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"Whether you're an intern or a senior-level director, having too much experience should be a boon to an employer!" writes Megan Halpern at The Daily Muse. "You just need to tell the right story."
How do you do that? Keep in mind the following:
1. The hiring manager thinks you'll leave, as soon as a better opportunity comes along.
In her article at The Daily Muse, Halpern tells the story of hiring an undergraduate to intern at her company. All the other candidates had graduated in previous years, and had pages of experience. They went with the undergrad, because "none of the others had convinced us that they weren't on the lookout for something full time -- and wouldn't jump ship if they found it before the program was over."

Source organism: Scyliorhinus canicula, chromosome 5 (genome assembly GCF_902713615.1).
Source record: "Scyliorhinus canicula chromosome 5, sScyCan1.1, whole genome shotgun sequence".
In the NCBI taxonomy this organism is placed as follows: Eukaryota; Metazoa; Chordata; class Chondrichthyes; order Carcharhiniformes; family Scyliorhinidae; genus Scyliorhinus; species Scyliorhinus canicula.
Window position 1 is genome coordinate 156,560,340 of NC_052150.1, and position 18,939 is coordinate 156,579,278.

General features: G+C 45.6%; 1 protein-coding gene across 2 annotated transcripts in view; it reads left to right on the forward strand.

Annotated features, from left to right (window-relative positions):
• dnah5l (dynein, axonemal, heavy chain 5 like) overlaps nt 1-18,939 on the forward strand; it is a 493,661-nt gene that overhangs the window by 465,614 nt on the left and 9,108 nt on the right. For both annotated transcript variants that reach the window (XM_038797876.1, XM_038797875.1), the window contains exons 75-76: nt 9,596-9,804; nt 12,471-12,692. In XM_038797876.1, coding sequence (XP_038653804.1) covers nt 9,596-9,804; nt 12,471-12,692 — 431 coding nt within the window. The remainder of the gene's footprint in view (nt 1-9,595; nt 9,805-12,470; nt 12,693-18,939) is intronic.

Find something about the job and the company that's uniquely appealing to you, and stress that in your interview. If you can persuade the hiring manager that you're going to be committed to the job, you'll stand a better chance of getting hired.
2. Frame your experience in the right way.
Look for opportunities to show how you are uniquely qualified for the job. Your experience is actually a bonus for the company. It's just a matter of discussing your skills and background in the context of the job.
3. Tweak your resume.
Don't be afraid to leave off previous jobs, if it makes your resume look too long (or too repetitive). Job coach Robert Hellman tells Forbes resumes should "focus on the No. 1 must-do of job search -- showing how you can help the employer."
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